[erlang-questions] Timers for hibernated processes

Barco You <>
Thu Nov 24 02:46:15 CET 2011


So, the conclusion is that receive-after clause is better than
erlang:start_timer() for sending tick messages?


Barco

On Thu, Nov 24, 2011 at 3:50 AM, Max Bourinov <> wrote:

> Hi All!
> I have very similar problem: 500K gen_server processes that should get
> tick message every X seconds.
>
> I have tried timers module, but since it uses ets I decided to do
> something else (my processes lives in gproc which also uses ets - this why
> I decided to reduce double ets penalty).
>
> What I did is I created something like this:
>
> -spec start_tik_timer(State :: #state{}) -> #state{}.
>
> start_tik_timer(State) ->
>
> 	case State#state.tref of % Here I store ref to the timer process
>
> 		% No timer, so we run one
>
> 		undef ->
>
> 			Self = self(),
>
> 			Fun = fun(ThisFun) ->
>
> 					Self ! {tik},
>
> 					receive after ?TIK_TIME -> ok end, % This is my tick time
>
> 					ThisFun(ThisFun)
>
> 				  end,
>
> 			Pid = spawn(fun() -> Fun(Fun) end),
>
> 			State#state{tref = Pid};
>
> 		% There is one - do nothing
>
> 		_TRef ->
>
> 			State
>
> 	end.
>
>
>
>
> And I catch ticks like this:
>
> handle_info({tik}, State) ->
>  % ..... you code here ...
>  {noreply, State};
>
> This approach was suggested by Erlang gurus in another thread.
>
> If you want, please try it! Would be great to know your results!
>
> Best regards,
> Max
>
>
>
>
> On Wed, Nov 23, 2011 at 7:30 AM, Barco You <> wrote:
>
>> I wonder what the difference is between using erlang:start_timer(Timeout,
>> Pid, Msg) and directly using the receive-after clause as below:
>>
>> receive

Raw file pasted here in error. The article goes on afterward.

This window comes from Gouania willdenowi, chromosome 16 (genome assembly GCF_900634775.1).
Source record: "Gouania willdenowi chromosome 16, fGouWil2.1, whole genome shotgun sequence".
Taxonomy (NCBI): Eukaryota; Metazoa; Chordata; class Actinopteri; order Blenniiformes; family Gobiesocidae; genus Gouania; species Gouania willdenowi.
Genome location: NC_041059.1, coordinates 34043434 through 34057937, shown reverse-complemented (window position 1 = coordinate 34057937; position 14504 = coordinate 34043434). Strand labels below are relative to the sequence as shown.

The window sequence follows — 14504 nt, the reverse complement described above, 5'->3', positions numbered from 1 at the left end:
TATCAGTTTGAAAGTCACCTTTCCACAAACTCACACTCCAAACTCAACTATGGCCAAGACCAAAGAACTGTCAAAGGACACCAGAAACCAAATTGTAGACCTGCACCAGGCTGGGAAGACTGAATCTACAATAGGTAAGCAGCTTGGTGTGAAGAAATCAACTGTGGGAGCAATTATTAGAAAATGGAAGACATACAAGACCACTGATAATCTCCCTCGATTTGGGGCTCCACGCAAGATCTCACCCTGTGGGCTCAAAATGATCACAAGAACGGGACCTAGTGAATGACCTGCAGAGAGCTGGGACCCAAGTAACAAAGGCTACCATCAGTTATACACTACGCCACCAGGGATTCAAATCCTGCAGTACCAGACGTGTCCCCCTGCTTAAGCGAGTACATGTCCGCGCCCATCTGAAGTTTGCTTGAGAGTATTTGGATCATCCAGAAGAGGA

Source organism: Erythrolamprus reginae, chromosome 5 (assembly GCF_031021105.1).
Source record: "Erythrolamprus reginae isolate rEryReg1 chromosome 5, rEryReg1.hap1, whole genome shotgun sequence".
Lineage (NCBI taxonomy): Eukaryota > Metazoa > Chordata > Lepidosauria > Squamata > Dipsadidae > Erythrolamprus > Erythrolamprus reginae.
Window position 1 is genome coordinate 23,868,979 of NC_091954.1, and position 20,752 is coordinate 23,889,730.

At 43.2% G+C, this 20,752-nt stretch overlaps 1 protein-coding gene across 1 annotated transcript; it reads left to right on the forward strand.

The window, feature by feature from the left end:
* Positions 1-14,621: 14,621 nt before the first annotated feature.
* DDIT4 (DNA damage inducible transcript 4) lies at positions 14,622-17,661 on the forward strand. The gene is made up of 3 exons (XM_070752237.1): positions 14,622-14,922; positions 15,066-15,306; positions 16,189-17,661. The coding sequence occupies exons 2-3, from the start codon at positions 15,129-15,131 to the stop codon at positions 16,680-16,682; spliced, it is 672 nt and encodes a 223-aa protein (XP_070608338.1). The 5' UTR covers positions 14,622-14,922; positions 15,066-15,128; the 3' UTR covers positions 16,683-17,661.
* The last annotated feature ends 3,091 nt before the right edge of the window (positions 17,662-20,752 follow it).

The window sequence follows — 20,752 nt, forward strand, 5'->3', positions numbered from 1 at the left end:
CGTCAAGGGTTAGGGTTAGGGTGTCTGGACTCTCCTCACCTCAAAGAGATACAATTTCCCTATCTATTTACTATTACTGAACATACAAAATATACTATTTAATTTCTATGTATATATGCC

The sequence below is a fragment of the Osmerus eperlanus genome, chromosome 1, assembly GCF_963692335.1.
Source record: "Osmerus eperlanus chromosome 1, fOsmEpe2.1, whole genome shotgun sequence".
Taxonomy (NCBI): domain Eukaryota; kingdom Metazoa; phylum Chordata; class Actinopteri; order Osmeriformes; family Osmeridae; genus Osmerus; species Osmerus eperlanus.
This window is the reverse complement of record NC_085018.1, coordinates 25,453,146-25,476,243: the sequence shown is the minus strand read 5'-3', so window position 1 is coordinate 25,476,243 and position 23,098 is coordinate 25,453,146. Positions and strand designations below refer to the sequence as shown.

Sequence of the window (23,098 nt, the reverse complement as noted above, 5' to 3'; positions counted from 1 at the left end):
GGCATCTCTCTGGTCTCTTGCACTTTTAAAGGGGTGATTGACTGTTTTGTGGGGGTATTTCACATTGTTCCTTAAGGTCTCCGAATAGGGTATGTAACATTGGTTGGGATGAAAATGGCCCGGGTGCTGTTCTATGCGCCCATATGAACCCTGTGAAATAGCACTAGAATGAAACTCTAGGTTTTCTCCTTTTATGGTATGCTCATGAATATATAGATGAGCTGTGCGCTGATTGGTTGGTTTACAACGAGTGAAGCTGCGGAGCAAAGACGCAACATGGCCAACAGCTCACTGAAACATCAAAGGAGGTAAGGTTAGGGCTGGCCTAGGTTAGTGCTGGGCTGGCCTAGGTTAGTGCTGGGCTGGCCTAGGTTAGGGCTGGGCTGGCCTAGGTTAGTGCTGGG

>>        _Event -> ok
>> after
>>         Timeout -> Pid ! Msg
>> end
>>
>>
>>
>> On Wed, Nov 23, 2011 at 7:20 AM, Scott Lystig Fritchie <
>> > wrote:
>>
>>> Jesper Louis Andersen <>
>>> wrote:
>>>
>>> jla> In *principle* this kind of structure should be extremely
>>> jla> scalable. I would try reconstructing the problem without any kind
>>> jla> of other subsystem (TCP, Cowboy, ...) first, so you have a smaller
>>> jla> failing test case. Then you can probably instrument Erlang/OTP by
>>> jla> inspecting the Timer wheel. This will probably tell us a lot more
>>> jla> about the limitations of the timer wheel structure in this case.
>>>
>>> Sounds like an excellent use of DTrace, hint hint.....
>>>
>>> The hints aren't just for Jesper and Zvi but anyone else who's intersted
>>> in measuring the behavior of stuff inside the Erlang VM.  This stuff is
>>> working its way into (we hope!) R15B right now.  To read more about it,
>>> see:
>>>
>>>
>>> http://www.snookles.com/slf-blog/2011/11/19/dtrace-and-erlang-a-status-report/
>>>
>>> http://www.snookles.com/slf-blog/2011/11/19/systemtap-and-erlang-a-tutorial/
>>>
>>> -Scott
>>> _______________________________________________
>>> erlang-questions mailing list
>>> 
>>> http://erlang.org/mailman/listinfo/erlang-questions
>>>
>>
>>
>> _______________________________________________
>> erlang-questions mailing list
>> 
>> http://erlang.org/mailman/listinfo/erlang-questions
>>
>>
>
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